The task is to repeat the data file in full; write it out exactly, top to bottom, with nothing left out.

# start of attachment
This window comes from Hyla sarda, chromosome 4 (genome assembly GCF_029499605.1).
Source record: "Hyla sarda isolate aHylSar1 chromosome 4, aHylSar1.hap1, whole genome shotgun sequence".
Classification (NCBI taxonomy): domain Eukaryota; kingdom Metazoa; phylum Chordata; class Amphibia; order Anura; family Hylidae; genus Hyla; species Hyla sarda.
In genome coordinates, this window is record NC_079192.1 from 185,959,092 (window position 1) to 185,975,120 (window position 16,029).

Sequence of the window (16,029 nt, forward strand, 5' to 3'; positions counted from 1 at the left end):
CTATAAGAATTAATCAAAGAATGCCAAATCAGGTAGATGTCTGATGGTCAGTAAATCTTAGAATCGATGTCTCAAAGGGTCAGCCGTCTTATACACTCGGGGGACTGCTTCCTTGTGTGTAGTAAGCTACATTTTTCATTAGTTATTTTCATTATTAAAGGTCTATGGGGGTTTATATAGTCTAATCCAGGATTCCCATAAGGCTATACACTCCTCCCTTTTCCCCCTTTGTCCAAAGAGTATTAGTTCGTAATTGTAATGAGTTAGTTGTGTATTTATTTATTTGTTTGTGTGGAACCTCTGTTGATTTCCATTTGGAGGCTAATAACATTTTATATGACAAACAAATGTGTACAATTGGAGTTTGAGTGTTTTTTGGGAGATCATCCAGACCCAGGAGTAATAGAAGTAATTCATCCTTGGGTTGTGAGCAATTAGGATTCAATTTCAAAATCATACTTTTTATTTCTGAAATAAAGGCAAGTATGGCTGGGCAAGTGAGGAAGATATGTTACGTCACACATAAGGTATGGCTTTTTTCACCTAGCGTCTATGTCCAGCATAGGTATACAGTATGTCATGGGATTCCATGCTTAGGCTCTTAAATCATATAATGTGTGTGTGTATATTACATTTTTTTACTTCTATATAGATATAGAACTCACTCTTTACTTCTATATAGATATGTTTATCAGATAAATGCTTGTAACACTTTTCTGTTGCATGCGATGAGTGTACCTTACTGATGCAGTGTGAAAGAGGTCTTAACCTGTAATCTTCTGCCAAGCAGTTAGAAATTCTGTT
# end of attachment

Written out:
This window comes from Hyla sarda, chromosome 4 (genome assembly GCF_029499605.1).
Source record: "Hyla sarda isolate aHylSar1 chromosome 4, aHylSar1.hap1, whole genome shotgun sequence".
Classification (NCBI taxonomy): domain Eukaryota; kingdom Metazoa; phylum Chordata; class Amphibia; order Anura; family Hylidae; genus Hyla; species Hyla sarda.
In genome coordinates, this window is record NC_079192.1 from 185,959,092 (window position 1) to 185,975,120 (window position 16,029).

Sequence of the window (16,029 nt, forward strand, 5' to 3'; positions counted from 1 at the left end):
CTATAAGAATTAATCAAAGAATGCCAAATCAGGTAGATGTCTGATGGTCAGTAAATCTTAGAATCGATGTCTCAAAGGGTCAGCCGTCTTATACACTCGGGGGACTGCTTCCTTGTGTGTAGTAAGCTACATTTTTCATTAGTTATTTTCATTATTAAAGGTCTATGGGGGTTTATATAGTCTAATCCAGGATTCCCATAAGGCTATACACTCCTCCCTTTTCCCCCTTTGTCCAAAGAGTATTAGTTCGTAATTGTAATGAGTTAGTTGTGTATTTATTTATTTGTTTGTGTGGAACCTCTGTTGATTTCCATTTGGAGGCTAATAACATTTTATATGACAAACAAATGTGTACAATTGGAGTTTGAGTGTTTTTTGGGAGATCATCCAGACCCAGGAGTAATAGAAGTAATTCATCCTTGGGTTGTGAGCAATTAGGATTCAATTTCAAAATCATACTTTTTATTTCTGAAATAAAGGCAAGTATGGCTGGGCAAGTGAGGAAGATATGTTACGTCACACATAAGGTATGGCTTTTTTCACCTAGCGTCTATGTCCAGCATAGGTATACAGTATGTCATGGGATTCCATGCTTAGGCTCTTAAATCATATAATGTGTGTGTGTATATTACATTTTTTTACTTCTATATAGATATAGAACTCACTCTTTACTTCTATATAGATATGTTTATCAGATAAATGCTTGTAACACTTTTCTGTTGCATGCGATGAGTGTACCTTACTGATGCAGTGTGAAAGAGGTCTTAACCTGTAATCTTCTGCCAAGCAGTTAGAAATTCTGTT